BALTIMORE (JTA) — Upon returning to his Tel Aviv apartment from a long day of classes, Ofir Efroni often sets aside his college textbooks and gets to work searching for a woman he’s never met, but who means the world to his grandmother.
Quite literally so, because the woman he is searching for, Rozsi Friedman, saved his grandmother from certain death. When, at age 16, Efroni’s grandmother, a Hungarian Jew then known as Koti Grunbaum, first arrived at Auschwitz, Friedman grabbed her and pushed her toward the side with those prisoners whom the Nazis allowed to live a bit longer.
Efroni’s grandmother — she became Orna Lowinger after settling in Israel and marrying — now suffers from Alzheimer’s disease. In whatever way Efroni can communicate with his grandmother, he hopes to be able to provide news of Friedman’s having been found — and maybe even put the women on the telephone together or arrange for them to meet.
But to locate Friedman, he might require more information — her married name and her place of birth, for example — something Lowinger, now 85, isn’t capable of providing anymore. He recalls Lowinger saying that Friedman’s father was a rabbi or a shochet (ritual slaughterer), but that’s not much to go on.
Efroni is confident that, with social media and Internet tools, Rozsi Friedman will ultimately be found
Last week, searchers including a Jerusalem historian who is a Budapest native and a New York lawyer working for the Conference on Jewish Material Claims Against Germany, seemed to have tracked down Friedman in Brooklyn.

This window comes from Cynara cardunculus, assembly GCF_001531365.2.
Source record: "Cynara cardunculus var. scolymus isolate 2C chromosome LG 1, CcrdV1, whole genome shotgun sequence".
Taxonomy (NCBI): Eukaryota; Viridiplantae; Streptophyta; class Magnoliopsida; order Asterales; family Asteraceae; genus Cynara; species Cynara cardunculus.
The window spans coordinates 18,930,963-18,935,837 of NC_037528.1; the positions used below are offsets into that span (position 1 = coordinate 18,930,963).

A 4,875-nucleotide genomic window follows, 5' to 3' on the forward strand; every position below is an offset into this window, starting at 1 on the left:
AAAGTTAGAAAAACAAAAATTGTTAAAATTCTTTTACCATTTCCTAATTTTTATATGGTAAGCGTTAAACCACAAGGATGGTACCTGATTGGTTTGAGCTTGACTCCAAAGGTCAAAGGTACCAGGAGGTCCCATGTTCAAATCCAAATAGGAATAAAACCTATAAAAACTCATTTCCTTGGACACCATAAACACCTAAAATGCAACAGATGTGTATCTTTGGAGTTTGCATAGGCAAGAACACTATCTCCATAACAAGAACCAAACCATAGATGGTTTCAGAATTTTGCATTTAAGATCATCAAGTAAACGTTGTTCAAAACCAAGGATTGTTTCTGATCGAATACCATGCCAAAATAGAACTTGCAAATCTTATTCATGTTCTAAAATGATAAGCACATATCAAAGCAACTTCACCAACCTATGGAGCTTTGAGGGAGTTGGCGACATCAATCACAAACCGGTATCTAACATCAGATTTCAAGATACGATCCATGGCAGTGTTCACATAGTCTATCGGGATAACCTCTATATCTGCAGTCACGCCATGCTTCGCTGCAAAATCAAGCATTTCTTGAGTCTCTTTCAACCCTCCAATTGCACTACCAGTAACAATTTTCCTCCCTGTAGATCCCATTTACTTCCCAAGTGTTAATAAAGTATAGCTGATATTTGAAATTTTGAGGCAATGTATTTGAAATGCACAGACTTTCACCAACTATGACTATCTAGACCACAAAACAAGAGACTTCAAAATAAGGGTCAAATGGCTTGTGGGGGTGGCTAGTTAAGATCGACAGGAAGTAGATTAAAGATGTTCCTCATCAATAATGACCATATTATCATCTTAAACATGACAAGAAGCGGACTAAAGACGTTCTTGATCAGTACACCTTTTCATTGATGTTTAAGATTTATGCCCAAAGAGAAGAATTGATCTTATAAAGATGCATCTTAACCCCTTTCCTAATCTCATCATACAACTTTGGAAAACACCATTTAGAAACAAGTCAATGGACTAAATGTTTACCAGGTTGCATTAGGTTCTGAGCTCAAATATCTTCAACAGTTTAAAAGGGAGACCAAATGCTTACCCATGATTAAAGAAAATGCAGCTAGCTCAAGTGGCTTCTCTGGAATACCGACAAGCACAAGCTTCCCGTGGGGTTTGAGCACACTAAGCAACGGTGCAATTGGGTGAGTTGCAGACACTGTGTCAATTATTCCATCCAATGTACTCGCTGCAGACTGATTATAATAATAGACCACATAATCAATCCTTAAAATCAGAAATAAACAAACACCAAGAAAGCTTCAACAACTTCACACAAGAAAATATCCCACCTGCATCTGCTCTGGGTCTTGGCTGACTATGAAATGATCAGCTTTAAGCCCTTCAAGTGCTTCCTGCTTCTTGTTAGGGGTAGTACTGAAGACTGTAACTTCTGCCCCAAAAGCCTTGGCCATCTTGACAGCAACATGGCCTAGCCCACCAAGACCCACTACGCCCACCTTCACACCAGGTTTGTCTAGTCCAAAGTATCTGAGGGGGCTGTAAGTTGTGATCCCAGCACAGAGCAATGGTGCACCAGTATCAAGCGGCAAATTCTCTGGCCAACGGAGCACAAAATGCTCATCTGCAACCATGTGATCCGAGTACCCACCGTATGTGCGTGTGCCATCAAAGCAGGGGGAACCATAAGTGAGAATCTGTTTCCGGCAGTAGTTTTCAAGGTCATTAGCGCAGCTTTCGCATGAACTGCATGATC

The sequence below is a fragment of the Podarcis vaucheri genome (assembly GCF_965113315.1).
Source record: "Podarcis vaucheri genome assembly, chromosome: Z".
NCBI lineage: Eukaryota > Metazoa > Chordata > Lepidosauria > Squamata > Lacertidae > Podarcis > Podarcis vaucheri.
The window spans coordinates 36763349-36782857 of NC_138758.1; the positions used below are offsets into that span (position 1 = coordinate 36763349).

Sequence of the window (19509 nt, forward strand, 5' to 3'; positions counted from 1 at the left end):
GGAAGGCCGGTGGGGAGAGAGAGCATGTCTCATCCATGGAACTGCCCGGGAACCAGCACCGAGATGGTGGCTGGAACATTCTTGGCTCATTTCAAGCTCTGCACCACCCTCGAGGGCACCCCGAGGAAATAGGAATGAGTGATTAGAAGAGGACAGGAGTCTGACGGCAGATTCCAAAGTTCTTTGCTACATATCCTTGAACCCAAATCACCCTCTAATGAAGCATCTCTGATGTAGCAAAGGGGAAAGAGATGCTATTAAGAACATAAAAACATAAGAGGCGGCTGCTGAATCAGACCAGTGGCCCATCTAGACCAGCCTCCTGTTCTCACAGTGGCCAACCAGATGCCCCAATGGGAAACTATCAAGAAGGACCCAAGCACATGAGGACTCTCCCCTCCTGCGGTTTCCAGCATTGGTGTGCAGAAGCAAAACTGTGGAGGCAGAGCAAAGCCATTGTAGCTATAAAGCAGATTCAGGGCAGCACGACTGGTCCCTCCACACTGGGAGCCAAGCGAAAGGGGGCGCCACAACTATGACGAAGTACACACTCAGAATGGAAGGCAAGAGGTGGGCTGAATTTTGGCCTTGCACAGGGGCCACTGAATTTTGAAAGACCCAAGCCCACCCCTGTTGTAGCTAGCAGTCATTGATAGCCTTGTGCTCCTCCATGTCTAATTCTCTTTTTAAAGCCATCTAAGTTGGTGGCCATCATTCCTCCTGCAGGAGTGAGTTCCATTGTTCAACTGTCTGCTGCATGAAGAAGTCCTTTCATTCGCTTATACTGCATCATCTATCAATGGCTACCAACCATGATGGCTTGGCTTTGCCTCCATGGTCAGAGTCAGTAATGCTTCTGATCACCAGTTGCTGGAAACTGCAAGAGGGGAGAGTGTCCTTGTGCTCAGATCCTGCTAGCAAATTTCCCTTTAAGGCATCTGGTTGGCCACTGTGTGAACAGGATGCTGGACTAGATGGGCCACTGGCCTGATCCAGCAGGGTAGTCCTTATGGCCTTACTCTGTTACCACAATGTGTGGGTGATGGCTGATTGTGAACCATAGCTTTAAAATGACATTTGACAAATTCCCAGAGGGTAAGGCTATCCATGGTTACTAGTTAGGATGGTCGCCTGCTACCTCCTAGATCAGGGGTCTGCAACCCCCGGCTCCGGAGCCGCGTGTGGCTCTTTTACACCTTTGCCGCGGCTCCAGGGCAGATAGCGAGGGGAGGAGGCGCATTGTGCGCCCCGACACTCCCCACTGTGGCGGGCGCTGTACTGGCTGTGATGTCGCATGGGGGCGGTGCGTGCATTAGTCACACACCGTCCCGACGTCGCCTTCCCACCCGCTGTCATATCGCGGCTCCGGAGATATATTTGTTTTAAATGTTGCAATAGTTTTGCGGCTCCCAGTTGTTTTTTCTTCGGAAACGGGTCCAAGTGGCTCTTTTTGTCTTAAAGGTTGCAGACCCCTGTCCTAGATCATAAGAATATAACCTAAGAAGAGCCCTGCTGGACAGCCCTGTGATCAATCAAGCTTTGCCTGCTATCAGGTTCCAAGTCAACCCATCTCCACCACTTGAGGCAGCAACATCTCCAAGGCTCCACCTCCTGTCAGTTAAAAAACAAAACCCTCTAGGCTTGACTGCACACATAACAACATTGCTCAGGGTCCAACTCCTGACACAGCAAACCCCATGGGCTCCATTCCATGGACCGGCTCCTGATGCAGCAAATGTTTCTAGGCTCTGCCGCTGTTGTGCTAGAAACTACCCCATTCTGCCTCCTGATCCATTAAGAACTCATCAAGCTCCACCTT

According to documents held by Yad Vashem, Israel’s premier Holocaust research institution, central details appeared to match: Friedman and Grunbaum are approximately the same age and followed similar paths during the Holocaust. And their Auschwitz tattoo numbers are just 1,103 apart, which the historian stated indicates that the women arrived at the concentration camp within a day of one another, perhaps even on the same train.
However, the son and daughter of Friedman, who is now 86, said that she is the wrong person.
Efroni, 26, expressed disappointment at the news, but continues searching. In so doing, he is returning some of the love Lowinger showed him, especially during weekend visits to her home in the coastal city of Netanya. She prepared stuffed cabbage and other Hungarian dishes that he devoured, along with the memories she related of her youth and of surviving the Holocaust.
One name arose in many of those conversations: Rozsi Friedman. When Grunbaum suffered from typhoid, Friedman brought her food and clothing.
“She would say, ‘She worried about me, helped me, brought me food.’ We always heard from her how much she wanted to find her and meet her,” Efroni said. “She’d say, ‘Halvai [How great] if I could find her, speak with her.’”
Efroni’s search began when his grandfather, Mordechai, died a few months ago. While sitting shiva at the Lowingers’ home in Modi’in – they had moved there to be closer to Efroni’s parents, who live in Reut, west of Jerusalem — Efroni flipped through his grandparents’ photo albums. He noticed two pictures of Friedman. Friedman had mailed them to Efroni’s grandmother following the Holocaust.